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I understand the desire for more space, and I'm sorry to use your thread for my rant, because I get it, but as I drive around on US roads and see the massive size of current RVs, I think it's time to step back and think about what we "need".

When my Mom and brother and I made our yearly trip from upstate NY to Virginia Beach in the summer, we'd load into her VW Rabbit and start driving. One night sleeping in the car in a fast food parking lot near DC, then a long weekend in a tent at a KOA.

We'd stay at campgrounds in the Adirondacks, along with families of 5+, and rarely saw an RV.

Now I have friends who have one child and so have come to the conclusion that "we need a camper" to camp. And when they have their second child, then "need" a 22' camper instead of a 20'.

I go to southern Utah and rarely see a tent anymore. Everyone has an RV, sometimes one guy in a 20+' camper. Not sure what's going on..

If someone needs space for all humans to sleep and hang out comfortably inside...they need a hotel room. That's not camping. Why tow all that space behind you? Larger truck, more money more gas more everything. If everyone needs inside space, VRBO or hotel.

Having said all that...I get it. And yeah, 25' Bigfoot or a non-molded fiberglass trailer is the way to go.
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Old 07-17-2017, 08:35 AM   #7
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Part of it is a North American thing. In my travels, particularly in europe and asia, I'm often surprised at how small the homes, cars, etc. really are. They seem quite happy with them. Here it's often "we need a bigger (fill in the blank)".

I see signs that it's changing, particularly with the tiny house movement and the interest in downsizing for efficiency and conservation. But I'm not sure it will ever become mainstream as it is in some countries.

That's ok, I don't mind standing out because my trailer is "so small".
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Old 07-17-2017, 09:19 AM   #8
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I think the young families often can't afford the nice large fiberglass trailers. A tent trailer can be had used for a much less. I still see a lot of tent camping families, or mixed camping- tent or two on site with the RV or trailer. Or kids with grandparents.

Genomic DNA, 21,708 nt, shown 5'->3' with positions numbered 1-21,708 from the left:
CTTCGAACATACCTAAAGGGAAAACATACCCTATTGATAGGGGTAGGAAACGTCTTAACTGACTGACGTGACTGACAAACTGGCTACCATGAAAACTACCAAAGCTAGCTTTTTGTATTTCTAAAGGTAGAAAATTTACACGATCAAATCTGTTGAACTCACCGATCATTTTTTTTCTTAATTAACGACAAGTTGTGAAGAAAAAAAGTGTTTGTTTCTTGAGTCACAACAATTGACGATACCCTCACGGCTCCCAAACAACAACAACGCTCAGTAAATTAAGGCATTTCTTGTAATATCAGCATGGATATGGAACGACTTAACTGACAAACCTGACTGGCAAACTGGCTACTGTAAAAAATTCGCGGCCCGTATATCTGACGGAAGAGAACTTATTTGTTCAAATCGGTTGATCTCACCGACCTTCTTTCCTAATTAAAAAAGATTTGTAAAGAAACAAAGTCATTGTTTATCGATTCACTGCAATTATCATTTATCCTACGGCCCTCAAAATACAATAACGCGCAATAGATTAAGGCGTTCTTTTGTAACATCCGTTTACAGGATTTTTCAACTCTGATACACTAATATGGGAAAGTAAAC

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Old 07-17-2017, 09:21 AM   #9
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Quote:
Originally Posted by cpaharley2008 View Post
Just take a tent, younger kids love sleeping in tents....
After 30 years or so of tent camping, the wife and I bought the Little Joe, just big enough for the two of us. When folks asked the inevitable question,
"What about the grand kids?", my stock answer was and is, "I don't want to deprive them of sleeping under canvas."
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Old 07-17-2017, 09:48 AM   #10
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From my perspective, you already have a large MFG trailer.
Get a van or a truck with a topper for a tow vehicle. Add an air mattress for those times when you want to take the grandkids. Even my tiny TC/TV will sleep two in comfort.
Another solution is an "add-a-room" for your awning, or a tent.

For the vast majority of grand parents, the time for taking the grandkids is both rare and brief, and so it is hard to justify spending tens of thousands of dollars just to accommodate it.
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Old 07-17-2017, 10:01 AM   #11
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Floyd, I was't really thinking of us, but rather the market for families who might be tired of tenting but don't need a gigantic 'toy hauler' with three TVs and two bathrooms, either. Seems to me the MFG companies are missing a bet. The average family with two or three kids perusing trailers at a dealer's lot are not going to hear about, much less see, a MFG trailer. And even if they did, there aren't really sizeable options at reasonable prices.

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Old 07-17-2017, 10:03 AM   #12
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Seems like most kids would have fun with the novelty of sleeping...pretty much anywhere. So yeah the back of the truck or a tent ought to be fun. Just like with the pop-up campers, they're for getting out of the bugs or unexpected downpour. Everyone piles in around the table to play cards and eat. But otherwise, camping is about being outside, and kids sure ought to be sleeping on the ground and getting a feel for what it's like to actually camp, not what it's like to tow a full-size home behind you wherever you go.

I used to take a yearly trip to Mexico with my grandparents. They had a large motorhome, and they traveled the country with it. We'd fly out to California, where they lived, then all load in the motorhome and drive down south. The grandparents stayed in the motorhome at camp. We all slept in tents, including my Mom.